Imposter syndrome, also called perceived fraudulence, involves feelings of self-doubt and personal incompetence that persist despite your education, experience, and accomplishments.
If you’ve ever felt like an imposter at work, you’re not alone. A 2019 reviewTrusted Source of 62 studies on imposter syndrome suggested anywhere from 9 to 82 percent of people report having thoughts along these lines at some point.
Early research exploring this phenomenon primarily focused on accomplished, successful women. It later became clear, though, that imposter syndrome can affect anyone in any profession, from graduate students to top executives.
Imposter feelings represent a conflict between your own self-perception and the way others perceive you.
Even as others praise your talents, you write off your successes to timing and good luck. You don’t believe you earned them on your own merits, and you fear others will eventually realize the same thing.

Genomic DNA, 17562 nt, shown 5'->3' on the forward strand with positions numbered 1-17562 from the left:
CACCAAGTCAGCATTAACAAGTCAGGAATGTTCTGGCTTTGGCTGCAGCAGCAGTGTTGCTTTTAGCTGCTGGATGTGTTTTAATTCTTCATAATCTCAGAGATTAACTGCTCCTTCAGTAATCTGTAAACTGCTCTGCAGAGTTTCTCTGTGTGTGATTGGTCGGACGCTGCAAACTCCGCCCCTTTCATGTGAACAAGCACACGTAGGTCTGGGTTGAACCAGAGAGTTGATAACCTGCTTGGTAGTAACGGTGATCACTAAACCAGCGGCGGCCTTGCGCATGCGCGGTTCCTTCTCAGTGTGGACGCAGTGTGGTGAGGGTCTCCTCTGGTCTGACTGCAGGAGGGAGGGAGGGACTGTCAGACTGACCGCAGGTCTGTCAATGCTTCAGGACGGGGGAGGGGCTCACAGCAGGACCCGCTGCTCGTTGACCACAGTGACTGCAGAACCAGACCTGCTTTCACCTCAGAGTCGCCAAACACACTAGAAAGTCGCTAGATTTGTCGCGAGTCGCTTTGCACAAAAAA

Any recognition you earn? You call it sympathy or pity. And despite linking your accomplishments to chance, you take on all the blame for any mistakes you make. Even minor errors reinforce your belief in your lack of intelligence and ability.
Over time, this can fuel a cycle of anxiety, depression, and cult.
Living in constant fear of discovery, you strive for perfection in everything you do. You might feel guilty or worthless when you can’t achieve it, not to mention burned out and overwhelmed by your continued efforts.
You might develop imposter feelings if your parents:
- pressured you to do well in school
- compared you to your sibling(s)
- were controlling or overprotective
- emphasized your natural intelligence
- sharply criticized mistakes
If you are experiencing these feelings, don’t underrate them! Talk about them with a therapist.